• Wireless DP transmitters are cost-effectively achieving required backup tank level measurements and better process visibility in the shortest possible time by installing HART gateways and signal repeaters in the tank farm. This solution is also used for control valve leak detection via acoustic transmitters, and MRPL has made it mandatory to use WirelessHART in upcoming refinery units for applications like pump seal monitoring, control valve leak detection, etc.

• More intelligent field devices and the Yokogawa PRM asset management system (AMS) have redefined the preventive maintenance techniques and enabled advanced  diagnostics. For example, critical control valves are monitored regularly by the AMS, valve signatures are captured during turnarounds and corrective actions are taken. In addition, valve position feedback is integrated to valve control function blocks, which allows better tuning of control loops and diagnostics. FOUNDATION Fieldbus physical layer health is tested regularly with DTM-based diagnostic tools and corrections are performed. Also, MRPL is in the process of making a preventive maintenance template based on the NAMUR NE107 standard.

• Because FCC reactor instrument nozzles in slurry service are prone to choking with catalyst, critical delta pressure transmitters are used for actuating shutdown on low pressure. To better detect plugged impulse lines, Emerson supplied 3051S transmitters with Advanced Diagnostics Suite software. MRPL tested this solution in sample applications, and is in the process of extending them throughout the unit.

• Available valve position feedback indication improved unit operation. In 2017, a failing actuator in a PSA purge gas valve was identified by valve positioner diagnostics, which averted a potential hydrogen unit shutdown. Breakdown of this valve would have brought down MRPL’s diesel hydrotreater unit for 72 hours. Fuel and energy loss for startup and shutdown of the hydrogen unit alone would have cost $60,000.

“Using open standards lets us integrate smart instruments throughout the entire plant, including extensive use of HART in our safety systems that enable capabilities like partial stroke testing, as well as CIF from FOUNDATION Fieldbus that lets us operate even with the loss of critical hardware—giving our team peace of mind,” says Suryanarayana. “In 2016, we were able to keep the refinery process running during that DCS upgrade, which would have resulted in a production loss conservatively estimated at $800,000 without CIF.”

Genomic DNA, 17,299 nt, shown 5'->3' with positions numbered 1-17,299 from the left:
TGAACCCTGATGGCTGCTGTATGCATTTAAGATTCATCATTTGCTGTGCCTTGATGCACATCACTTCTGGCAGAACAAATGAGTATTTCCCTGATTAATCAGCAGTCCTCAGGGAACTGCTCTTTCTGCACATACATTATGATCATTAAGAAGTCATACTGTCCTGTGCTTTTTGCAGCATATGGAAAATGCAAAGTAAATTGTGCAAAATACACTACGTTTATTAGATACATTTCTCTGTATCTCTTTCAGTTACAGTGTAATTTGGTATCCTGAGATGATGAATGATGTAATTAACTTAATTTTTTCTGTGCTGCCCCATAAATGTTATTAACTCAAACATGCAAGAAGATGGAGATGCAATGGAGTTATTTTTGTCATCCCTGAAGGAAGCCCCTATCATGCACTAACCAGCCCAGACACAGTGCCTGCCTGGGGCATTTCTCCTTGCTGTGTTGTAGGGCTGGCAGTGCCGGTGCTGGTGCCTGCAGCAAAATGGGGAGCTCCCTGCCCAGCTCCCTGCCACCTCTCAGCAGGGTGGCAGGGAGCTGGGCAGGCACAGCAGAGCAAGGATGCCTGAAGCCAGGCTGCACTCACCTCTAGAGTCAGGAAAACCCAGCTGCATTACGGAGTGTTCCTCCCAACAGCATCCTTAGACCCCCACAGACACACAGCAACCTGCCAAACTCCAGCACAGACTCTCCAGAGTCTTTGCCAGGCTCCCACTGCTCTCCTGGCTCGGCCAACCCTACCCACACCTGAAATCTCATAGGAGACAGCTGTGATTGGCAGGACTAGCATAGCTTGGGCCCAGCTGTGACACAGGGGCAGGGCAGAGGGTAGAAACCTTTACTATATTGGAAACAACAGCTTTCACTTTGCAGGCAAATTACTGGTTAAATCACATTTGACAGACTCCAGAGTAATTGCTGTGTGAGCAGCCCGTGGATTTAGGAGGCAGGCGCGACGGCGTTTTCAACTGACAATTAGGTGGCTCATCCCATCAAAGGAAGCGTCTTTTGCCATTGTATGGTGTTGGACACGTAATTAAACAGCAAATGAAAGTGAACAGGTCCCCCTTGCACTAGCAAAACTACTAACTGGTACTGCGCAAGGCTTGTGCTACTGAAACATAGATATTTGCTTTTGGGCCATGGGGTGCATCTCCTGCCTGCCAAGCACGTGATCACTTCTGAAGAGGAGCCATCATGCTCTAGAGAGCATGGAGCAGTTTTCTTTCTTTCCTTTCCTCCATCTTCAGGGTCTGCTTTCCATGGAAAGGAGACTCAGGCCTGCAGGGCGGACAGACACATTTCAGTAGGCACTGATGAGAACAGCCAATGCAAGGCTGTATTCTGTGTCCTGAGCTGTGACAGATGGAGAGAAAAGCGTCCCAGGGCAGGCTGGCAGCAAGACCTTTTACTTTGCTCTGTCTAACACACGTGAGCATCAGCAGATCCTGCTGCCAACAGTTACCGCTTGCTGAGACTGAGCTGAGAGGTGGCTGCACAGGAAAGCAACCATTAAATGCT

Suryanarayana adds that MRPL benefited greatly from adopting digital technology during its early stage, and achieved considerable savings in commissioning time, improved process visibility, reduced DCS footprint, and simple, effective maintenance practices thanks to better utilization of device diagnostics. “FOUNDATION fieldbus physical layer diagnostic tools have simplified our diagnostic procedures and improved the uptime of the process units,” he explains. “Innovative techniques, like carrying out FOUNDATION Fieldbus loop checking using device display, segment-wise device commissioning, etc., reduced pre-commissioning time and required resources.” Likewise, availability of multiple parameters from single instruments and getting the values to the operators has improved quality of process operations and ease of maintenance.

Ganesh Bhat, who worked for OMPL from its conceptualization stage in 2007 until its construction stage in 2011 on deputation from MRPL, reports that OMPL’s Aromatic complex that produces paraxylene and benzene has also completely adopted FieldComm Group technology. “This greenfield petrochemical (aromatics) complex of OMPL didn’t face any difficulty in plant commissioning with FOUNDATION Fieldbus and HART,” says Bhat. “They use all FOUNDATION Fieldbus and HART features for predictive and preventive maintenance, and these technologies also make their maintenance tasks easier and simpler.”

Sudarshan adds, “Overall, there’s been a paradigm shift in how instrumentation maintenance has been carried out ever since MRPL introduced FOUNDATION Fieldbus into its process units in 2005. For instance, breakdown maintenance calls are converted to predictive maintenance, and preventive maintenance activity has been shifted to the control room from former routine, manpower-intensive field visits. The biggest advantage of smart devices is the self diagnostics of the devices. They’ve been tapped to avert breakdowns due to instrumentation failure, and this increased on-stream availability of the whole refinery.”

Other users catch on

Sudarshan adds that many of India’s other major industrial manufacturers have been observing and joining its digitalization initiative movement in increasing numbers.

“Once it became known that we’d implemented FOUNDATION Fieldbus, HART and WirelessHART, and were reaping considerable benefits, representatives from other Indian refineries approached us, and since then, many of them have started using FieldComm Group technologies, too,” adds Sudarshan. “In fact, anyone who reads our story is welcome to visit MRPL for a detailed discussion on using FieldComm technologies.”